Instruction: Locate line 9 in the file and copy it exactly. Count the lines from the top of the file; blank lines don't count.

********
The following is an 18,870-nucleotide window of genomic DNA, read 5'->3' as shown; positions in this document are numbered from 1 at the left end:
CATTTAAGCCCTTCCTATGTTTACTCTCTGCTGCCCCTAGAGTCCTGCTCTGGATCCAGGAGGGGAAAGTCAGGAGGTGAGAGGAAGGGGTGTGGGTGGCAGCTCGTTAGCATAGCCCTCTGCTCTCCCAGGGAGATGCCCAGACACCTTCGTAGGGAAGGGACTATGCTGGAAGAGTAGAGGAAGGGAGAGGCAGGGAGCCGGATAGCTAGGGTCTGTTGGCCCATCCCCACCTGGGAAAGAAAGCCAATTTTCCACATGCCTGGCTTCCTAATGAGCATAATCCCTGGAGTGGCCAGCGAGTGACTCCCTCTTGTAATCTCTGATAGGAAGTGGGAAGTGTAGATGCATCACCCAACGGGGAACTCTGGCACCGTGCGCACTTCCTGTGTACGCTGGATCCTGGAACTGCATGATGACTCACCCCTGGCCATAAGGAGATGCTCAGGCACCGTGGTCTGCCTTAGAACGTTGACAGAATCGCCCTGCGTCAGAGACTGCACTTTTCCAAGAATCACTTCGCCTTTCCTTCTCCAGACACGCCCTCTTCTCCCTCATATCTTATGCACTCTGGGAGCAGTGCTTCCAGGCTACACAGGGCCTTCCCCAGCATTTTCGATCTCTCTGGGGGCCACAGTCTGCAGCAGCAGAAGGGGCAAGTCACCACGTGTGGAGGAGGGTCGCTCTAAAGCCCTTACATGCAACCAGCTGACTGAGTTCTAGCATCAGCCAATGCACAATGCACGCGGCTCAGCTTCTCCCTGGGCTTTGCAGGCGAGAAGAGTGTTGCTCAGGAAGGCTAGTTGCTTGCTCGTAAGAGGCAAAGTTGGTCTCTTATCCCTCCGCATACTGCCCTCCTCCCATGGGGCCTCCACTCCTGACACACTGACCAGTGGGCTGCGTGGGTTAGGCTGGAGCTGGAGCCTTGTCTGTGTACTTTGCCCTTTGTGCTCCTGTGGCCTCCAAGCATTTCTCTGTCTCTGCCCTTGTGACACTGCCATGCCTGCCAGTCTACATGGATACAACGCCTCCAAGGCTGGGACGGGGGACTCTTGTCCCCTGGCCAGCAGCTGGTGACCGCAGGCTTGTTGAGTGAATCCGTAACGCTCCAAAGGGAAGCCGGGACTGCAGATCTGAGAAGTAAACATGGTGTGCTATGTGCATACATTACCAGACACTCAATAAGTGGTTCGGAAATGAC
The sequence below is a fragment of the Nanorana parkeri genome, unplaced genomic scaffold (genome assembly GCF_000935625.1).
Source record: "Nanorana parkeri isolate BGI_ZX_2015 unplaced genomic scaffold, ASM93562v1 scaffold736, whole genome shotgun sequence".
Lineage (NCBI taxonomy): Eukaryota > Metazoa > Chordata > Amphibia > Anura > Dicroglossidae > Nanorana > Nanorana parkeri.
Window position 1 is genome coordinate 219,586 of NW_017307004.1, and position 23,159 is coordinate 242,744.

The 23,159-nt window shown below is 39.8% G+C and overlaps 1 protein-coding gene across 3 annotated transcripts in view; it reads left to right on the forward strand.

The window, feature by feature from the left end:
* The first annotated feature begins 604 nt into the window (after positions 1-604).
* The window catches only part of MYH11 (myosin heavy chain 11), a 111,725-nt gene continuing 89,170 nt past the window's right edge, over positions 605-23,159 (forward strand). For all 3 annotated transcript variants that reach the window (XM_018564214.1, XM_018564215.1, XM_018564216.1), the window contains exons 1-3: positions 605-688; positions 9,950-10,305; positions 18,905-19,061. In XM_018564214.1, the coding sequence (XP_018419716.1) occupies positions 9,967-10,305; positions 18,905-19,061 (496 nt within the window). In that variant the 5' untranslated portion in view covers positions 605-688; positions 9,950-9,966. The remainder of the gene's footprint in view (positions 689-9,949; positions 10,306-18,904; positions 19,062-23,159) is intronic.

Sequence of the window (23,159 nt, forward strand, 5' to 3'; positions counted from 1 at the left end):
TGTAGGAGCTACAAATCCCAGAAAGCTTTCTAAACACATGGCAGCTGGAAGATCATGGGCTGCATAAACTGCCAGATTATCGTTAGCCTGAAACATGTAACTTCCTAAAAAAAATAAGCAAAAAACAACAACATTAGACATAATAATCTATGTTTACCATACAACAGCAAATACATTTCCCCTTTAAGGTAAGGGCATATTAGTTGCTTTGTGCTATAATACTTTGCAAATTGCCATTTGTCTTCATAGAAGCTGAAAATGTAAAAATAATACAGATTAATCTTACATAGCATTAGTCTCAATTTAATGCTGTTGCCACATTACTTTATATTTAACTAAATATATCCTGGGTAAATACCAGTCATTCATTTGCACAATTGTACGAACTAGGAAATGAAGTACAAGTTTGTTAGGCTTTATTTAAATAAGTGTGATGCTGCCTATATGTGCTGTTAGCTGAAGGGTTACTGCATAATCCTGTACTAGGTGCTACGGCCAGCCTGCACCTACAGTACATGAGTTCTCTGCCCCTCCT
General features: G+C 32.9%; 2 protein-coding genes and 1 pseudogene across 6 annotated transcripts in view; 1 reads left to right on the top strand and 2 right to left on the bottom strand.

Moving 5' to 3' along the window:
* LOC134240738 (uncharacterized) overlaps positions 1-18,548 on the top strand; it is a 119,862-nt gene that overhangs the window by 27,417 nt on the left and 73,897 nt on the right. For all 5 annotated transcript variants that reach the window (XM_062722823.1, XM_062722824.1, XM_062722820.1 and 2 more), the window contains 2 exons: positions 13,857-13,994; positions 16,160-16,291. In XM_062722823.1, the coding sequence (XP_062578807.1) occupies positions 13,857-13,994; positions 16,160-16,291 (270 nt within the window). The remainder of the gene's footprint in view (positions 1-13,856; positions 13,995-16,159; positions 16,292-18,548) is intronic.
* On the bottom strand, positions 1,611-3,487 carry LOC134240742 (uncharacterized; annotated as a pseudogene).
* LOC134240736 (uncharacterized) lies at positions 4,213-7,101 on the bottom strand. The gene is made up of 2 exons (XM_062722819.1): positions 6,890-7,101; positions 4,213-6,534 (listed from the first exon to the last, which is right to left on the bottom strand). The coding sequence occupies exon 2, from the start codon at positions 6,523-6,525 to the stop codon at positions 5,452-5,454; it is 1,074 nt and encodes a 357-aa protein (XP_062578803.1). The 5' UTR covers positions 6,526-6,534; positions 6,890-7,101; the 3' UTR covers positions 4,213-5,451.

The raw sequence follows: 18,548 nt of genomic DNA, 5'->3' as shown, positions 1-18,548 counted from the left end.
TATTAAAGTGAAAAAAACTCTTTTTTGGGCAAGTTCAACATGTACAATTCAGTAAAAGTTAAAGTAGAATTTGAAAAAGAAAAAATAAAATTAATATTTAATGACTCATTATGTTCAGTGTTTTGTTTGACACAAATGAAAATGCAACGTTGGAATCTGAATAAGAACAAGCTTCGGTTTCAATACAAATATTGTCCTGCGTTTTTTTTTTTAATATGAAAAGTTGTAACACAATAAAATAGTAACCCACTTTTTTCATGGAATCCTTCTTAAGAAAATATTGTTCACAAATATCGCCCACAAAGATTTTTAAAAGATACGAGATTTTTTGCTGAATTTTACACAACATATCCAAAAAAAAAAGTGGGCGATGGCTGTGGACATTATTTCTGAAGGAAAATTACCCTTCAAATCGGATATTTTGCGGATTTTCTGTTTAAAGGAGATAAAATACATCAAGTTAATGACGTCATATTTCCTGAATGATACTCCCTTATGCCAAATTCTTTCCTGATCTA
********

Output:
* The first annotated feature begins 604 nt into the window (after positions 1-604).